Dusky-capped Flycatcher: Small Myiarchus flycatcher with olive-brown upperparts, white and red-edged wing feathers, brown tail. Throat and breast are pale gray and belly is pale yellow.Feeds on insects, fruits and berries. Rapid flight with shallow wing beats. Sallies to snatch insects in flight.
Range and Habitat
Dusky-capped Flycatcher: Breeds in southeastern Arizona and southwestern New Mexico. Spends winters south of the U.S.-Mexico border and in the tropics. Scrub oak thickets and canyon growth are preferred habitats.
The Dusky-capped Flycatcher is best separated from other confusingly similar Myiarchus species by its smaller size, blackish head, and its call, a sorrowful, descending, whistled peeur or wheeeeeu.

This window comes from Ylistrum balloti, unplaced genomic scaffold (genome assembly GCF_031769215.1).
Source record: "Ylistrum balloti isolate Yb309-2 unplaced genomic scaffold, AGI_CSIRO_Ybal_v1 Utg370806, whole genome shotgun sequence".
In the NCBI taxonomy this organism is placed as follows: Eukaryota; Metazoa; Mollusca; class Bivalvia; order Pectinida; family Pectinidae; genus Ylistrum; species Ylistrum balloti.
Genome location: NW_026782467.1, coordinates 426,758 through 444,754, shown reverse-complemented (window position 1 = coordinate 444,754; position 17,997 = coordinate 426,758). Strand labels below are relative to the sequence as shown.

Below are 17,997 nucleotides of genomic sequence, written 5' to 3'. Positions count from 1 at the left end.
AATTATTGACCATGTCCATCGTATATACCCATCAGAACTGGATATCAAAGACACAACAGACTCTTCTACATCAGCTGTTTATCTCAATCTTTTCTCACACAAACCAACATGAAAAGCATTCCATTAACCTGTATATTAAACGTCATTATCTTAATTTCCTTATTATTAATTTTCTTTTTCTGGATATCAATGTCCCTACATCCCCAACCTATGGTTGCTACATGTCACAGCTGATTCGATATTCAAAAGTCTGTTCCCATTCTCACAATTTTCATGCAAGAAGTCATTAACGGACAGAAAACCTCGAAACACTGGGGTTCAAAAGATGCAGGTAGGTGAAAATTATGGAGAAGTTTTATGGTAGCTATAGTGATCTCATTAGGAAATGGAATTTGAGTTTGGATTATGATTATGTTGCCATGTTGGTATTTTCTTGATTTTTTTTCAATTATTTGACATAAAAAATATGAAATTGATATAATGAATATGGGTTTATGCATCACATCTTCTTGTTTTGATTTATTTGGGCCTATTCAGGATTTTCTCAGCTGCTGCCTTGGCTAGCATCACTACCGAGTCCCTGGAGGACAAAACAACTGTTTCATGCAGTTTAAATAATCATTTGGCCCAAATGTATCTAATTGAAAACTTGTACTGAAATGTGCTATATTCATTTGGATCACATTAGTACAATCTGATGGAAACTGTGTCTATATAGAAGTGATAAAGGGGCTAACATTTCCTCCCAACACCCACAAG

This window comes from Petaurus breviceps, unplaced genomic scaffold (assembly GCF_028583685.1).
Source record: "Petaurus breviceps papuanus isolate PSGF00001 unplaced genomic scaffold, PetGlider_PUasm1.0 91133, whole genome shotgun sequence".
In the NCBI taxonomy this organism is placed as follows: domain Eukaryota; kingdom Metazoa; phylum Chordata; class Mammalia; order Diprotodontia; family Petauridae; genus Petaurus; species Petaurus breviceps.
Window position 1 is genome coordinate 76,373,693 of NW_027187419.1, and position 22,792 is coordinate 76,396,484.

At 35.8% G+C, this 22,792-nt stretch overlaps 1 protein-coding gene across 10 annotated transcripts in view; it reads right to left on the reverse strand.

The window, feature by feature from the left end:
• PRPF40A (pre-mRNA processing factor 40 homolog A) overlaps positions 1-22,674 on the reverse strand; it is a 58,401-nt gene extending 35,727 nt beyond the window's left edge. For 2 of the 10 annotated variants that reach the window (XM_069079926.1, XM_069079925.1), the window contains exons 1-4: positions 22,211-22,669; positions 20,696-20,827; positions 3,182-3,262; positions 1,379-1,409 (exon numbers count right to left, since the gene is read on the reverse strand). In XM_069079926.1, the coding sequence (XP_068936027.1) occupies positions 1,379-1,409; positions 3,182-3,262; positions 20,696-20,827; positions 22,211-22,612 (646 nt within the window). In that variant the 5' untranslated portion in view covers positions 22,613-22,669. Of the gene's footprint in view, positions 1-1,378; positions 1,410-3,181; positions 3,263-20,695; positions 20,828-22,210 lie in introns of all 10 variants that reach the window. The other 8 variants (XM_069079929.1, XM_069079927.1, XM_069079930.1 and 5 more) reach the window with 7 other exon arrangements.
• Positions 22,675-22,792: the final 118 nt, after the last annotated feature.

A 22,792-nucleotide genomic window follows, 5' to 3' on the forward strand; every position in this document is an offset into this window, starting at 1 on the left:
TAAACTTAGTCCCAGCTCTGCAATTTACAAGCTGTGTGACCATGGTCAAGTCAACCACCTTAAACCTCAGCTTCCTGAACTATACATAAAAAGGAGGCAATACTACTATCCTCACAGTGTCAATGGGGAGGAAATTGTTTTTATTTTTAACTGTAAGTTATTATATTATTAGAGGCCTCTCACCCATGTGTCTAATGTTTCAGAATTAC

A group of flycatchers has many collective nouns, including an "outfield", "swatting", "zapper", and "zipper" of flycatchers.
The Dusky-capped Flycatcher has a large range, estimated globally at 11,000,000 square kilometers. It is native to Mexico and the United States as well as many of the nations of Central and South America and prefers forest and wetlands ecosystems, though it has been known to reside in plantations and degraded former forests. The global population of this bird is estimated to be between 5,000,000 and 50,000,000 individuals and it does not appear to meet population decline criteria that would necessitate inclusion on the IUCN Red List. The current evaluation status of the Dusky-capped Flycatcher is Least Concern.